What could the second wave of Osborne’s pension revolution mean for savers

The taxation of pension savings is little understood but proposed reforms could have significant consequences

George Osborne’s announcement of a review to the system of tax relief on pension savings in this month’s budget might not have hit the headlines, but the consequences of reform could be very significant for all those currently saving for a pension.

The UK’s current system of tax relief on pension savings is based on the principle of deferred taxation. Employees and their employers pay into a pension scheme on a tax free basis, no tax is imposed on investment gains from pension savings, but tax is paid when income is drawn in retirement.

Costs of this tax relief have increased over the past decade as wages have risen and employers have increased their contributions to pension schemes, many to close deficits in remaining final salary schemes. The cost of income tax and national insurance relief on pension savings is now nearly £50 billion a year. Two thirds of the benefit from this relief goes to those paying the higher 40% rate of income tax and the 45% additional rate.

The principle that tax relief is a deferral of tax is undermined by the fact that many of those paying the higher rate or the additional rate of tax will pay tax at a lower rate once they retire. The current system can then be seen as being particularly generous to higher earners, despite changes since 2010 to limit the amounts on which tax relief can be claimed.

It has always been likely that the reforms allowing freedom to spend pension pots introduced in April would not be the end of the reform process, and the system of tax relief was likely to be looked at.  What remains to be seen is how radical change could be.

The consultation document leaves the Treasury’s options open by stating that the result of the consultation might be that the current system ought to be left alone, or just slightly tweaked.

Recent signals currently coming out of the Treasury have, however, made it clear that they see the current cost of tax relief as a tempting target. One unnamed minister was quoted as advising higher rate taxpayers to “grab a bargain at the closing down sale while they can.”

Suggestions of possible reforms include switching the current model of tax relief around so there is no tax relief on savings, but income is drawn tax free in retirement. This would be an attractive solution for a Chancellor trying to reduce a huge budget deficit, as taxation can be taken now at the cost of reduced income tax receipts in years to come when savers retire, but turning the current system of tax relief on its head might prove to be too complex. Osborne’s own pensions minister,  Ros Altman, has highlighted some of the problems that such a scheme could create.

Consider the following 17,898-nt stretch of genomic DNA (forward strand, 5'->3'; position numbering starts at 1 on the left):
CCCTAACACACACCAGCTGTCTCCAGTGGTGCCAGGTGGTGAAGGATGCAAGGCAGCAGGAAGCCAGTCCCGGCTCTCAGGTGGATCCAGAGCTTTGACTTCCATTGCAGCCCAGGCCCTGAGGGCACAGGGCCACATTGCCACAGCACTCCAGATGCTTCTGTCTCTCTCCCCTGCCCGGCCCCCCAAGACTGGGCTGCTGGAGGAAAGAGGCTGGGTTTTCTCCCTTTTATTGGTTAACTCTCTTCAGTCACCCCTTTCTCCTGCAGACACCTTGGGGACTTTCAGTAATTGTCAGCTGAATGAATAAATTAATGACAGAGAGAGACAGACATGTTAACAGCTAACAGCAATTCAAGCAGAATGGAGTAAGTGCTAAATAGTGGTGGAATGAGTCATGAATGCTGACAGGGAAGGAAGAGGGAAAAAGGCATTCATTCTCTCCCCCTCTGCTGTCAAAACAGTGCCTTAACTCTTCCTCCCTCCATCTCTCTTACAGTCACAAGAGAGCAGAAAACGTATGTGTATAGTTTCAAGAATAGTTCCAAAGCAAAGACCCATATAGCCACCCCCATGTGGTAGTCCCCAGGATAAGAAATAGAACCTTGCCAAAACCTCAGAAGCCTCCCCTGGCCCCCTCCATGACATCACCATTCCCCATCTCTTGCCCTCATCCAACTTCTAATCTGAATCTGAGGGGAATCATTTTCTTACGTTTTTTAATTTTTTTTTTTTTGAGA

The consultation makes it clear the Treasury wants to see a system that incentivises saving. Incentivising those on moderate incomes might be regarded as a more of a public policy priority as it is this group who tend to have the biggest savings gap and are more likely to fall back on state support if they are unable to save enough for their retirement. Steve Webb, the former Lib Dem pensions Minister, has long advocated a flat rate of tax relief on pension savings of 30% which would ensure that basic rate taxpayers would benefit the most from the system.

One possible outcome could be a radical rethinking of what pension savings are for. DWP Ministers and Number 10 have hinted at radical changes to the welfare system, meaning that those in work are incentivised to insure themselves against sickness or unemployment. An option could be the development of pension savings as a fund, which as well as providing for retirement, they can be drawn upon in the event of other needs such as sickness or unemployment throughout your life, similar to the US system of 401K plans.  The Chancellor has called on Ministers to rethink the role of the state as part of his plan to deliver £20 billion pounds in savings by 2019-20, and the rethinking of the retirement and welfare system could be part of this.

While many beneficiaries of the current system of tax relief don’t fully understand how the system works, reforming a system which currently benefits middle class professionals is risky for a Conservative Chancellor and the political as well as the economic impact of any changes will be carefully considered before a decision is made.